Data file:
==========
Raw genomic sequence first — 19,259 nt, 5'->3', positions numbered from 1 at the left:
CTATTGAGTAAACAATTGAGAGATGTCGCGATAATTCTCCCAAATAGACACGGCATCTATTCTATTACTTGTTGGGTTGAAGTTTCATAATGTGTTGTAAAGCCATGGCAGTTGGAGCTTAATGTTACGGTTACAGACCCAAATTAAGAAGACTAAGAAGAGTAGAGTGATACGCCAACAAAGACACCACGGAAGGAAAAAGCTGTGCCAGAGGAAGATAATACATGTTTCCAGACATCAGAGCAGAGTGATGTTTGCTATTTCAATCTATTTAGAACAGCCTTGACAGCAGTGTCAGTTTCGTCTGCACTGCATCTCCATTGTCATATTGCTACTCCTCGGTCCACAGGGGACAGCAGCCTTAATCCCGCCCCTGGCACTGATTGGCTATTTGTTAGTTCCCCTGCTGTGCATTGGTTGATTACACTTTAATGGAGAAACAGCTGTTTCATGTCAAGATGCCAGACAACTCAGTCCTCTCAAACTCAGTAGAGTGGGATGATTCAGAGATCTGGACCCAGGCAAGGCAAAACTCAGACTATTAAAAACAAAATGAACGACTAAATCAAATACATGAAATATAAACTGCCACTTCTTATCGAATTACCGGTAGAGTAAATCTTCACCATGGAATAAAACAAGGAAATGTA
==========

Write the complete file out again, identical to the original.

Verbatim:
Raw genomic sequence first — 19,259 nt, 5'->3', positions numbered from 1 at the left:
CTATTGAGTAAACAATTGAGAGATGTCGCGATAATTCTCCCAAATAGACACGGCATCTATTCTATTACTTGTTGGGTTGAAGTTTCATAATGTGTTGTAAAGCCATGGCAGTTGGAGCTTAATGTTACGGTTACAGACCCAAATTAAGAAGACTAAGAAGAGTAGAGTGATACGCCAACAAAGACACCACGGAAGGAAAAAGCTGTGCCAGAGGAAGATAATACATGTTTCCAGACATCAGAGCAGAGTGATGTTTGCTATTTCAATCTATTTAGAACAGCCTTGACAGCAGTGTCAGTTTCGTCTGCACTGCATCTCCATTGTCATATTGCTACTCCTCGGTCCACAGGGGACAGCAGCCTTAATCCCGCCCCTGGCACTGATTGGCTATTTGTTAGTTCCCCTGCTGTGCATTGGTTGATTACACTTTAATGGAGAAACAGCTGTTTCATGTCAAGATGCCAGACAACTCAGTCCTCTCAAACTCAGTAGAGTGGGATGATTCAGAGATCTGGACCCAGGCAAGGCAAAACTCAGACTATTAAAAACAAAATGAACGACTAAATCAAATACATGAAATATAAACTGCCACTTCTTATCGAATTACCGGTAGAGTAAATCTTCACCATGGAATAAAACAAGGAAATGTA